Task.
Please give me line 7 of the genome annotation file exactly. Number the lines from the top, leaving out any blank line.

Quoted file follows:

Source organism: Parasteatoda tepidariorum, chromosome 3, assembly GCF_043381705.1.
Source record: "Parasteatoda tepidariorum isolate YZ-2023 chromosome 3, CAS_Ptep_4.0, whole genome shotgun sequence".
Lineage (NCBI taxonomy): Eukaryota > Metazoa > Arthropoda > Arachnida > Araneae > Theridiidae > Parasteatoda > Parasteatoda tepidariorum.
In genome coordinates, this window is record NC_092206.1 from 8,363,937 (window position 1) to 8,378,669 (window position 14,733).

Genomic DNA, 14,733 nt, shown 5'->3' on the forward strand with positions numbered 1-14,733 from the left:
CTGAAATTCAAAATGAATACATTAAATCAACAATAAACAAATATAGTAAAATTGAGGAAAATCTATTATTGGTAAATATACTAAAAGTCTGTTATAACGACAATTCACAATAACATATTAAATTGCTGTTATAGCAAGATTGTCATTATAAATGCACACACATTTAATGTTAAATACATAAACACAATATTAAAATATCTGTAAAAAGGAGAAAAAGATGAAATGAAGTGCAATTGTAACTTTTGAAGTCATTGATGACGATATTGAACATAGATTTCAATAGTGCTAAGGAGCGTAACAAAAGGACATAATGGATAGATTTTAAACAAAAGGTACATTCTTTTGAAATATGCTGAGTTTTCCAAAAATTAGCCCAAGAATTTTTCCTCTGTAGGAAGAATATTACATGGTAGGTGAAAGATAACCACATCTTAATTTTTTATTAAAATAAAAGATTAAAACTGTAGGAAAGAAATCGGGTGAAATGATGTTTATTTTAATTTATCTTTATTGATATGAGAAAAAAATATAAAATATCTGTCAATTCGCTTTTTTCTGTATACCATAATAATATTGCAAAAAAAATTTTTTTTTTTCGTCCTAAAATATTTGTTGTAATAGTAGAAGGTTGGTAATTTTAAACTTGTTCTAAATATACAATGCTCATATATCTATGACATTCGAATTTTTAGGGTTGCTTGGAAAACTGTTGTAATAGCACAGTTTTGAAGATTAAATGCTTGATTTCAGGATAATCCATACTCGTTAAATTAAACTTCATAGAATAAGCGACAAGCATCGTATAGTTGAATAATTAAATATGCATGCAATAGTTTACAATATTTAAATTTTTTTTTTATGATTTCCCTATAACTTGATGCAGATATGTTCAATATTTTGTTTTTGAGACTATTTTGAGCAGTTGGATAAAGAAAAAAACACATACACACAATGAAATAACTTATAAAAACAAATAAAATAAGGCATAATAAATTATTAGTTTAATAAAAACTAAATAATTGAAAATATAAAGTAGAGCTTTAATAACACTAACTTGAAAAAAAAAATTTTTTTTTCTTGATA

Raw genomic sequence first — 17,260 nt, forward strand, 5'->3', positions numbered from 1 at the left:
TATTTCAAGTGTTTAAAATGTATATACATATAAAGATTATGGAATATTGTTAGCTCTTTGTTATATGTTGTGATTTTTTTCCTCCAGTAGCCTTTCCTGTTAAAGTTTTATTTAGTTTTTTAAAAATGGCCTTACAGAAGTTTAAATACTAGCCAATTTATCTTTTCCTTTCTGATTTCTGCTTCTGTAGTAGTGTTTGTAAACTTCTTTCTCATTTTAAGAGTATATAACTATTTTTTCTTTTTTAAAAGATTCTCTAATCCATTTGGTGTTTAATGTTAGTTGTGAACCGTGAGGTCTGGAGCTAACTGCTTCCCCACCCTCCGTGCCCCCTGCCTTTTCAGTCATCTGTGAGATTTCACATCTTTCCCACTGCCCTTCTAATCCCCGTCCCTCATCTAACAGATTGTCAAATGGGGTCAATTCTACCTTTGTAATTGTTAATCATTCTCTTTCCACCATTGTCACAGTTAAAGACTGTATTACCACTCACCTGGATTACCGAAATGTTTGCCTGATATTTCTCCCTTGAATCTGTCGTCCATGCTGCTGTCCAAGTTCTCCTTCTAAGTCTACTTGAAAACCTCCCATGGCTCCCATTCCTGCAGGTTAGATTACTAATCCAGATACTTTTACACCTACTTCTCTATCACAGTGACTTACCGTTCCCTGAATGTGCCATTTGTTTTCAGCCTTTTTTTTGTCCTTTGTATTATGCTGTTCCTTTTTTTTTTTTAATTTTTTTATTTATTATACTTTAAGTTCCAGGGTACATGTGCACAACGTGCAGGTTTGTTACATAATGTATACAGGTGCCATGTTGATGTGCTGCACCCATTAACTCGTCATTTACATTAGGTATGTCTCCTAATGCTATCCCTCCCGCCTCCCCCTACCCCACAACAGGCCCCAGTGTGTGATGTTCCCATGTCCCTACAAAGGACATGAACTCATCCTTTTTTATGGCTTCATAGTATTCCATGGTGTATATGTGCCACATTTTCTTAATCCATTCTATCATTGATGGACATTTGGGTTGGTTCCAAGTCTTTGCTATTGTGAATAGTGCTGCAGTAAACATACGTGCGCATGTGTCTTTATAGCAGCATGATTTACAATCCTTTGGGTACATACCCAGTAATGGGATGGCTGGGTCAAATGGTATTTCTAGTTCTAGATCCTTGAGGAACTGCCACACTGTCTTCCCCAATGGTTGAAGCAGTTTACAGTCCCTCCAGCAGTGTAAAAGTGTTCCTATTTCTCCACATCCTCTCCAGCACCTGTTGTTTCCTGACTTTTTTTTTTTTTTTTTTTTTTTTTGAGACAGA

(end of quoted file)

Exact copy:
Raw genomic sequence first — 17,260 nt, forward strand, 5'->3', positions numbered from 1 at the left: